6. Adele – Hello (Adele + Greg Kurstin)
  7. Major Lazer ft Mo & DJ Snake – Lean On (Major Lazer, MØ & DJ Snake + Martin Bresso, Jr Blender)
  8. James Bay – Hold Back The River (James Bay + Iain Archer)
  9. Justin Bieber – What Do You Mean (Justin Bieber + Jason Boyd, Mason Levy)
  10. Justin Bieber – Sorry (Justin Bieber + Julia Michaels, Justin Tranter)

Australia Top 10 (ARIA)

  1.  Mark Ronson Featuring Bruno Mars – Uptown Funk (Mark Ronson & Bruno Mars + Jeff Bhasker, Philip Lawrence and more)
  2. Omi – Cheerleader [Felix Jaehn Remix] (Omi + Mark Bradford, Ryan Dillon and more)
  3. Wiz Khalifa Featuring Charlie Puth – See You Again (Wiz Khalifa & Charlie Puth + DJ Frank E and Andrew Cedar)
  4. Hozier – Take Me To Church (Hozier)
  5. Adele – Hello (Adele + Greg Kurstin)
  6. Major Lazer Featuring MØ & DJ Snake – Lean On (Major Lazer, MØ & DJ Snake + Martin Bresso)
  7. Ellie Goulding – Love Me Like You Do (Ellie Goulding + Max Martin, Savan Kotech and more)
  8. Walk The Moon – Shut Up & Dance (Walk The Moon + Ben Berger and Ryan McMahon)
  9. Justin Bieber – What Do You Mean? (Justin Bieber + Jason Boyd, Mason Levy)
  10. Rihanna, Paul McCartney & Kanye West – FourFiveSeconds (Paul McCartney, Kanye West + Dallas Austin, Kirby Dockery and more)

Music Business Worldwide

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  • john truelove

    Looking at it another way, it’s interesting that every single artist in this list (except, I think, Rihanna) is credited as a songwriter.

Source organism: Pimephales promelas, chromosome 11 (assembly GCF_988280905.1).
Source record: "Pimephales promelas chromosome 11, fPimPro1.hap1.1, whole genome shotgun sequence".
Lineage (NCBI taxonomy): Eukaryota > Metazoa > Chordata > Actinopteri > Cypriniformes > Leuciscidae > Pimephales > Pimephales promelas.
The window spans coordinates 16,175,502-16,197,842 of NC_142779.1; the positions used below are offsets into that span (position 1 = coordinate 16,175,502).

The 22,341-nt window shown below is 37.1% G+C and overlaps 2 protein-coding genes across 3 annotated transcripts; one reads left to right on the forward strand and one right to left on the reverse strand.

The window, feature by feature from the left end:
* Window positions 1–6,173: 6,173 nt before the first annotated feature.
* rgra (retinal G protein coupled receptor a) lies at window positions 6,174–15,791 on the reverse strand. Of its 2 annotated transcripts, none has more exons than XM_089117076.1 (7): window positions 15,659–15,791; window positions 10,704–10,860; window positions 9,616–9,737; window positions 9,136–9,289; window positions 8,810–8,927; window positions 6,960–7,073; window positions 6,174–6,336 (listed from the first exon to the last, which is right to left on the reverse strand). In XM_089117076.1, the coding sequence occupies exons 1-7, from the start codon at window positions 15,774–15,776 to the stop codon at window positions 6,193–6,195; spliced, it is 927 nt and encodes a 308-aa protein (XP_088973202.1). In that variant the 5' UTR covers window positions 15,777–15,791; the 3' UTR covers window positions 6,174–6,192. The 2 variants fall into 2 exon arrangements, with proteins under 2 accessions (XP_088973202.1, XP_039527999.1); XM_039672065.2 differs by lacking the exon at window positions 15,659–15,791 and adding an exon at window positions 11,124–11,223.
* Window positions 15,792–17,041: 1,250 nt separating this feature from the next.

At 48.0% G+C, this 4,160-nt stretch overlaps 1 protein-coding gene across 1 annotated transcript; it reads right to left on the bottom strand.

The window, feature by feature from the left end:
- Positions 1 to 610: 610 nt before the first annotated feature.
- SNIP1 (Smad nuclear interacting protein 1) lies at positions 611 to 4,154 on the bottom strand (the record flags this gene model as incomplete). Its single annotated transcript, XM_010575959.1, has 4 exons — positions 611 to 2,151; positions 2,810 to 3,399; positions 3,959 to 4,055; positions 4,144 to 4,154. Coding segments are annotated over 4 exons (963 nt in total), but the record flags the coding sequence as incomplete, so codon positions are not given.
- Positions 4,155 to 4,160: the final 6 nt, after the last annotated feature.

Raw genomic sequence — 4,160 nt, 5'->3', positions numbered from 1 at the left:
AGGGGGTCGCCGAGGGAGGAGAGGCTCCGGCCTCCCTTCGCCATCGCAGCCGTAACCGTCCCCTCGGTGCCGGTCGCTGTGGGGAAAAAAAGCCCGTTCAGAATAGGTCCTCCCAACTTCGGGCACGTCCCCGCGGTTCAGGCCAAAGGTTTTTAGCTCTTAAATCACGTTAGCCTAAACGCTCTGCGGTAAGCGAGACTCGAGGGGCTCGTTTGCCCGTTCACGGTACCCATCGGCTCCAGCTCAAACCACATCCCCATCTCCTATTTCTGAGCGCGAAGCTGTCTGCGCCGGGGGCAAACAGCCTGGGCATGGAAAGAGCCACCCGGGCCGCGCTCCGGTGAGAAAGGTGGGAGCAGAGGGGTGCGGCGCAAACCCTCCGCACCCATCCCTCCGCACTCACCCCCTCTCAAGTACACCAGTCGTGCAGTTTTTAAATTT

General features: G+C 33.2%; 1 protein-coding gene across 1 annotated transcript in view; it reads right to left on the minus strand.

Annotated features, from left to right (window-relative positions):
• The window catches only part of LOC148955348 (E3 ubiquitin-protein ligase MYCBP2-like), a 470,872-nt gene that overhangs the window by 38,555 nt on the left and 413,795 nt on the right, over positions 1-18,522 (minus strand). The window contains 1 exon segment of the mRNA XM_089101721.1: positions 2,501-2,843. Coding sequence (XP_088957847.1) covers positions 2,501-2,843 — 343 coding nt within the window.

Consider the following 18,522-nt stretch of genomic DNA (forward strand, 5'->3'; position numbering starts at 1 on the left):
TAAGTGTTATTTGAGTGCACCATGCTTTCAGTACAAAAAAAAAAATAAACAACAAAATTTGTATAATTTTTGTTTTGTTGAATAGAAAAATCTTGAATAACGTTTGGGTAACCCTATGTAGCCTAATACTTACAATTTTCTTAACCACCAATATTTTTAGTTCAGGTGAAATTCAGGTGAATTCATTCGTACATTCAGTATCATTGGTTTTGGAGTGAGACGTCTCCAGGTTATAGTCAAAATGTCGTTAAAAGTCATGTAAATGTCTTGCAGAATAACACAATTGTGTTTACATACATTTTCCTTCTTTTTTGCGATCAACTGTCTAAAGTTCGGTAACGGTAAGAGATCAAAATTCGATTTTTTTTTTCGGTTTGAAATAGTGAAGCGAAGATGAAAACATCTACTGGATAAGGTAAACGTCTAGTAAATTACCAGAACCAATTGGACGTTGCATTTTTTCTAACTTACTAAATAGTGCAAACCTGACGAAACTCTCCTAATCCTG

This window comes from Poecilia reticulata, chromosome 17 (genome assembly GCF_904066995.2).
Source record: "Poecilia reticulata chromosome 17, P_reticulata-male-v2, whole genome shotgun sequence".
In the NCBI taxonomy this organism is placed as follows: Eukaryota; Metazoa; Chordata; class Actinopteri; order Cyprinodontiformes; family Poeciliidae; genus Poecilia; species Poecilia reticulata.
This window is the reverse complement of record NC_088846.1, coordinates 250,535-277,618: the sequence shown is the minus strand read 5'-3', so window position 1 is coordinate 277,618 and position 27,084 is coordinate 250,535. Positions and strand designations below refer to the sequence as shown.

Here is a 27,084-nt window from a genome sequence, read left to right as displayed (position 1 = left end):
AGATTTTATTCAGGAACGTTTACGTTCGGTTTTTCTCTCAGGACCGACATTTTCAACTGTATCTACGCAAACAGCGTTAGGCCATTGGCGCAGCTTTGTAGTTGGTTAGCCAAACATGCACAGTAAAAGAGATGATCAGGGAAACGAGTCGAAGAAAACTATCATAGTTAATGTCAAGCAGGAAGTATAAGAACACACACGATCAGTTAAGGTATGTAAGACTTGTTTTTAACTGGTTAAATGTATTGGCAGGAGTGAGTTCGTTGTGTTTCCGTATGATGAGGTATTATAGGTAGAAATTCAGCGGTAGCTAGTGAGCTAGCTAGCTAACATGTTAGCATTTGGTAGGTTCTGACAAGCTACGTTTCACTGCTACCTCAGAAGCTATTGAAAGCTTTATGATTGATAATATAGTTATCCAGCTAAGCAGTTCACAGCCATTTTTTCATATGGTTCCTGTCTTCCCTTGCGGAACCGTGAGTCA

• KingRichard22

      Sometimes, they’re just automatically credited because they & the songwriter have agreed to (or one coerced the other into) “helping each other out..”

  • Nat Newham

    Why should it matter? Many of the stars of the 50’s/60’s had hits written for them. It’s only post-Beatles that we’ve developed this snobbery over acts writing their own tunes!

  • Bruce Hawes

    Adele, Taylor Swift, Mr. consistency, Bruno Mars, and now perhaps Drake are the kind of artists who performs music targeted to all age groups. But what MBW fails to mention is that the songs that it has listed are the least recognized songs in the 21st century, globally. If you are a teenager you would think that these songs were greatest of all time. “Mary Had A Little Lamb” is better recognized and remembered by the general public.

    The problem with the music industry and its artist-signing corporate policies is that it forgot to include artists that is targeted to a 35 and above age group that actually buys music. The age categorized poling consensus clearly shows that “MILLENNIAL” age group generally won’t but music, they prefer to find it and spin it on YouTube for free. And they mostly say that they won’t get a music streaming subscription plan because it disrupts their teenage lifestyles.

    This is not good news for any streaming music service company. And the slanted age groups that the industry is only promoting is bad news for our industry overall.

  • Bruce Hawes

    The industry has already lost 60 percent of its revenue. The industry should be enjoying a 60% increase in sales or revenue above its current corporate valuation. But the industry has closed its doors to a diverse music industry. So you better be 10 years old or a biker to find new music that everyone would want to hear.

    As far as social network presence goes: Chris Brown expressed his frustration about his “Royal” album not getting Adele type of sales he first week it was out. He only sold 180,000 units worldwide at that point. He has 20 million followers on Twitter. But that will only get an artist and its label 1% immediate ROI response in terms of sales. Deal with it. The rest of us do.